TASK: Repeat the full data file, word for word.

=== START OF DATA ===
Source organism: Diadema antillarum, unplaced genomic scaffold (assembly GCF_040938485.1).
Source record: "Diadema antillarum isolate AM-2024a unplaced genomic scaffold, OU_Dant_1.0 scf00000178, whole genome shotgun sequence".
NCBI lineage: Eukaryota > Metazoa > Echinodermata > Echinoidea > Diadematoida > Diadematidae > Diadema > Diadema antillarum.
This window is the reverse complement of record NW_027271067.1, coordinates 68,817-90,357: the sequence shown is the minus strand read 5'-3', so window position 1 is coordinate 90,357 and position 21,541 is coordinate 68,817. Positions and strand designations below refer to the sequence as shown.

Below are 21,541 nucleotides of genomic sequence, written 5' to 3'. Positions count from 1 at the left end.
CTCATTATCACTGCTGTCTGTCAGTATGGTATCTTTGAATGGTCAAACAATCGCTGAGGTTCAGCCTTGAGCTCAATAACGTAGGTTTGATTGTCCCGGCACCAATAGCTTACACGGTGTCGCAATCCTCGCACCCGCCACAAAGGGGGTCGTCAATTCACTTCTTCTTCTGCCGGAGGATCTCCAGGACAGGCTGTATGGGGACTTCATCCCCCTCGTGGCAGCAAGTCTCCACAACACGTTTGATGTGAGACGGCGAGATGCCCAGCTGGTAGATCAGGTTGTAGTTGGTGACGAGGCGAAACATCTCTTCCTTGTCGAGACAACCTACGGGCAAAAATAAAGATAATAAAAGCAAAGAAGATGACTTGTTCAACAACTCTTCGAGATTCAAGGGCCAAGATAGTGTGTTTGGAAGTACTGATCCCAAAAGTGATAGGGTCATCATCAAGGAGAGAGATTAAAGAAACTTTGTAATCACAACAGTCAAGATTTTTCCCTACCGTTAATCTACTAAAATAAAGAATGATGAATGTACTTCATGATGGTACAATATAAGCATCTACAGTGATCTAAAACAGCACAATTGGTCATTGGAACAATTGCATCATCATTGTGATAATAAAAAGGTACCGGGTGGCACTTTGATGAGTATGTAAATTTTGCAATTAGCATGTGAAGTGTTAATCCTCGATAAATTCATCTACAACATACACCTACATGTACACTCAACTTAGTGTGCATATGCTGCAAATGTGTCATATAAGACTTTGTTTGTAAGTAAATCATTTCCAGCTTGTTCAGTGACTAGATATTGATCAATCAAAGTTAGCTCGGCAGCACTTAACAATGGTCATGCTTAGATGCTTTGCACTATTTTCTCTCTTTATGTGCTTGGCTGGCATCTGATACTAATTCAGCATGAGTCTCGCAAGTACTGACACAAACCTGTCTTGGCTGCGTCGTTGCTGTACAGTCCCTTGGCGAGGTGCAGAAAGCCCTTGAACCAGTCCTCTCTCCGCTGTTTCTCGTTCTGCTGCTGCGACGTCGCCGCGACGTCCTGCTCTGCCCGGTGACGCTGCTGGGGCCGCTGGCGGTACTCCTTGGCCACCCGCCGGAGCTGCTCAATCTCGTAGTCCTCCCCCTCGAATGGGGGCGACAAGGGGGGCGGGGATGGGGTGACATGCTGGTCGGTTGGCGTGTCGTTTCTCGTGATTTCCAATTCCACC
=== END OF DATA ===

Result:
Source organism: Diadema antillarum, unplaced genomic scaffold (assembly GCF_040938485.1).
Source record: "Diadema antillarum isolate AM-2024a unplaced genomic scaffold, OU_Dant_1.0 scf00000178, whole genome shotgun sequence".
NCBI lineage: Eukaryota > Metazoa > Echinodermata > Echinoidea > Diadematoida > Diadematidae > Diadema > Diadema antillarum.
This window is the reverse complement of record NW_027271067.1, coordinates 68,817-90,357: the sequence shown is the minus strand read 5'-3', so window position 1 is coordinate 90,357 and position 21,541 is coordinate 68,817. Positions and strand designations below refer to the sequence as shown.

Below are 21,541 nucleotides of genomic sequence, written 5' to 3'. Positions count from 1 at the left end.
CTCATTATCACTGCTGTCTGTCAGTATGGTATCTTTGAATGGTCAAACAATCGCTGAGGTTCAGCCTTGAGCTCAATAACGTAGGTTTGATTGTCCCGGCACCAATAGCTTACACGGTGTCGCAATCCTCGCACCCGCCACAAAGGGGGTCGTCAATTCACTTCTTCTTCTGCCGGAGGATCTCCAGGACAGGCTGTATGGGGACTTCATCCCCCTCGTGGCAGCAAGTCTCCACAACACGTTTGATGTGAGACGGCGAGATGCCCAGCTGGTAGATCAGGTTGTAGTTGGTGACGAGGCGAAACATCTCTTCCTTGTCGAGACAACCTACGGGCAAAAATAAAGATAATAAAAGCAAAGAAGATGACTTGTTCAACAACTCTTCGAGATTCAAGGGCCAAGATAGTGTGTTTGGAAGTACTGATCCCAAAAGTGATAGGGTCATCATCAAGGAGAGAGATTAAAGAAACTTTGTAATCACAACAGTCAAGATTTTTCCCTACCGTTAATCTACTAAAATAAAGAATGATGAATGTACTTCATGATGGTACAATATAAGCATCTACAGTGATCTAAAACAGCACAATTGGTCATTGGAACAATTGCATCATCATTGTGATAATAAAAAGGTACCGGGTGGCACTTTGATGAGTATGTAAATTTTGCAATTAGCATGTGAAGTGTTAATCCTCGATAAATTCATCTACAACATACACCTACATGTACACTCAACTTAGTGTGCATATGCTGCAAATGTGTCATATAAGACTTTGTTTGTAAGTAAATCATTTCCAGCTTGTTCAGTGACTAGATATTGATCAATCAAAGTTAGCTCGGCAGCACTTAACAATGGTCATGCTTAGATGCTTTGCACTATTTTCTCTCTTTATGTGCTTGGCTGGCATCTGATACTAATTCAGCATGAGTCTCGCAAGTACTGACACAAACCTGTCTTGGCTGCGTCGTTGCTGTACAGTCCCTTGGCGAGGTGCAGAAAGCCCTTGAACCAGTCCTCTCTCCGCTGTTTCTCGTTCTGCTGCTGCGACGTCGCCGCGACGTCCTGCTCTGCCCGGTGACGCTGCTGGGGCCGCTGGCGGTACTCCTTGGCCACCCGCCGGAGCTGCTCAATCTCGTAGTCCTCCCCCTCGAATGGGGGCGACAAGGGGGGCGGGGATGGGGTGACATGCTGGTCGGTTGGCGTGTCGTTTCTCGTGATTTCCAATTCCACC